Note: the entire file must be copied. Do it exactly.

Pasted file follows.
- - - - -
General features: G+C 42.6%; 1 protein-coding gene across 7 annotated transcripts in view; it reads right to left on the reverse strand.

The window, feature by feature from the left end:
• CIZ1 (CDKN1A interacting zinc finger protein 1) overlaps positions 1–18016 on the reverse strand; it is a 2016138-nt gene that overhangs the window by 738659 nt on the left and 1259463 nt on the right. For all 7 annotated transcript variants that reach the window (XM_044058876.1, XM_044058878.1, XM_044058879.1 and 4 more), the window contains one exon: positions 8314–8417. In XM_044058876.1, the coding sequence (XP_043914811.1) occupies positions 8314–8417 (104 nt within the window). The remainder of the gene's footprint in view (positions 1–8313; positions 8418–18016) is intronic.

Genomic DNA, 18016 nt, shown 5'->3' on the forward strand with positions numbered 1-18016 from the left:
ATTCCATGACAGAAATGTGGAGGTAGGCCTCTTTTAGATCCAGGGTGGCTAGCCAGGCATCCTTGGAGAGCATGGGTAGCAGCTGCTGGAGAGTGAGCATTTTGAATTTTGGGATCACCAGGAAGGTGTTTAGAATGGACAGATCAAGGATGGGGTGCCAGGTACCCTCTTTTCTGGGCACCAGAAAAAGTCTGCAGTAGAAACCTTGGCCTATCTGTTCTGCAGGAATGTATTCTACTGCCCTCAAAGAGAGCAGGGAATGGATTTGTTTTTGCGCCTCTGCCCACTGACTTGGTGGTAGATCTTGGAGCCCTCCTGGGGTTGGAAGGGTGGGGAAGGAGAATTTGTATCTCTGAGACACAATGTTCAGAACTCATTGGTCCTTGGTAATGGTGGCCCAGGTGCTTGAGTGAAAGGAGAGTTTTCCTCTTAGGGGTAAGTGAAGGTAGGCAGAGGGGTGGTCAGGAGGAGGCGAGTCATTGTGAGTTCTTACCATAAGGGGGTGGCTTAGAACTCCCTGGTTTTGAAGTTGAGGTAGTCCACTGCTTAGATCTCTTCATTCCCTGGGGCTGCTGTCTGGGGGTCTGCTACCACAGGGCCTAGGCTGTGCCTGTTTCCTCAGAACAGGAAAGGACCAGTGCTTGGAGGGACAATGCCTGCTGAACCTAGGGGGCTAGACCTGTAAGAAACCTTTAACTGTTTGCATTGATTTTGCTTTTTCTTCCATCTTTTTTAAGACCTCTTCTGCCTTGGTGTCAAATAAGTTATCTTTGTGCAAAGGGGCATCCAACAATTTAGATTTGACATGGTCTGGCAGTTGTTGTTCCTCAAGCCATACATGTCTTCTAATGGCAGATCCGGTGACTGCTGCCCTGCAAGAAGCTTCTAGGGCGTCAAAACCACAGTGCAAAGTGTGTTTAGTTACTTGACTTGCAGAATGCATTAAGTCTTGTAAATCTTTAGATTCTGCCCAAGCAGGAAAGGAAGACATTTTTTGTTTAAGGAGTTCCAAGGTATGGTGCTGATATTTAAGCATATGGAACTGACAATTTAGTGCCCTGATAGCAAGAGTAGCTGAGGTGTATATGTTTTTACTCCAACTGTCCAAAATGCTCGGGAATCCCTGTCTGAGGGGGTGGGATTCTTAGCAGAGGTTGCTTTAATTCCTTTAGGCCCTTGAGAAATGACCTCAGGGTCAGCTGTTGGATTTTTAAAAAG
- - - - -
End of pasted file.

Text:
General features: G+C 42.6%; 1 protein-coding gene across 7 annotated transcripts in view; it reads right to left on the reverse strand.

The window, feature by feature from the left end:
• CIZ1 (CDKN1A interacting zinc finger protein 1) overlaps positions 1–18016 on the reverse strand; it is a 2016138-nt gene that overhangs the window by 738659 nt on the left and 1259463 nt on the right. For all 7 annotated transcript variants that reach the window (XM_044058876.1, XM_044058878.1, XM_044058879.1 and 4 more), the window contains one exon: positions 8314–8417. In XM_044058876.1, the coding sequence (XP_043914811.1) occupies positions 8314–8417 (104 nt within the window). The remainder of the gene's footprint in view (positions 1–8313; positions 8418–18016) is intronic.

Genomic DNA, 18016 nt, shown 5'->3' on the forward strand with positions numbered 1-18016 from the left:
ATTCCATGACAGAAATGTGGAGGTAGGCCTCTTTTAGATCCAGGGTGGCTAGCCAGGCATCCTTGGAGAGCATGGGTAGCAGCTGCTGGAGAGTGAGCATTTTGAATTTTGGGATCACCAGGAAGGTGTTTAGAATGGACAGATCAAGGATGGGGTGCCAGGTACCCTCTTTTCTGGGCACCAGAAAAAGTCTGCAGTAGAAACCTTGGCCTATCTGTTCTGCAGGAATGTATTCTACTGCCCTCAAAGAGAGCAGGGAATGGATTTGTTTTTGCGCCTCTGCCCACTGACTTGGTGGTAGATCTTGGAGCCCTCCTGGGGTTGGAAGGGTGGGGAAGGAGAATTTGTATCTCTGAGACACAATGTTCAGAACTCATTGGTCCTTGGTAATGGTGGCCCAGGTGCTTGAGTGAAAGGAGAGTTTTCCTCTTAGGGGTAAGTGAAGGTAGGCAGAGGGGTGGTCAGGAGGAGGCGAGTCATTGTGAGTTCTTACCATAAGGGGGTGGCTTAGAACTCCCTGGTTTTGAAGTTGAGGTAGTCCACTGCTTAGATCTCTTCATTCCCTGGGGCTGCTGTCTGGGGGTCTGCTACCACAGGGCCTAGGCTGTGCCTGTTTCCTCAGAACAGGAAAGGACCAGTGCTTGGAGGGACAATGCCTGCTGAACCTAGGGGGCTAGACCTGTAAGAAACCTTTAACTGTTTGCATTGATTTTGCTTTTTCTTCCATCTTTTTTAAGACCTCTTCTGCCTTGGTGTCAAATAAGTTATCTTTGTGCAAAGGGGCATCCAACAATTTAGATTTGACATGGTCTGGCAGTTGTTGTTCCTCAAGCCATACATGTCTTCTAATGGCAGATCCGGTGACTGCTGCCCTGCAAGAAGCTTCTAGGGCGTCAAAACCACAGTGCAAAGTGTGTTTAGTTACTTGACTTGCAGAATGCATTAAGTCTTGTAAATCTTTAGATTCTGCCCAAGCAGGAAAGGAAGACATTTTTTGTTTAAGGAGTTCCAAGGTATGGTGCTGATATTTAAGCATATGGAACTGACAATTTAGTGCCCTGATAGCAAGAGTAGCTGAGGTGTATATGTTTTTACTCCAACTGTCCAAAATGCTCGGGAATCCCTGTCTGAGGGGGTGGGATTCTTAGCAGAGGTTGCTTTAATTCCTTTAGGCCCTTGAGAAATGACCTCAGGGTCAGCTGTTGGATTTTTAAAAAG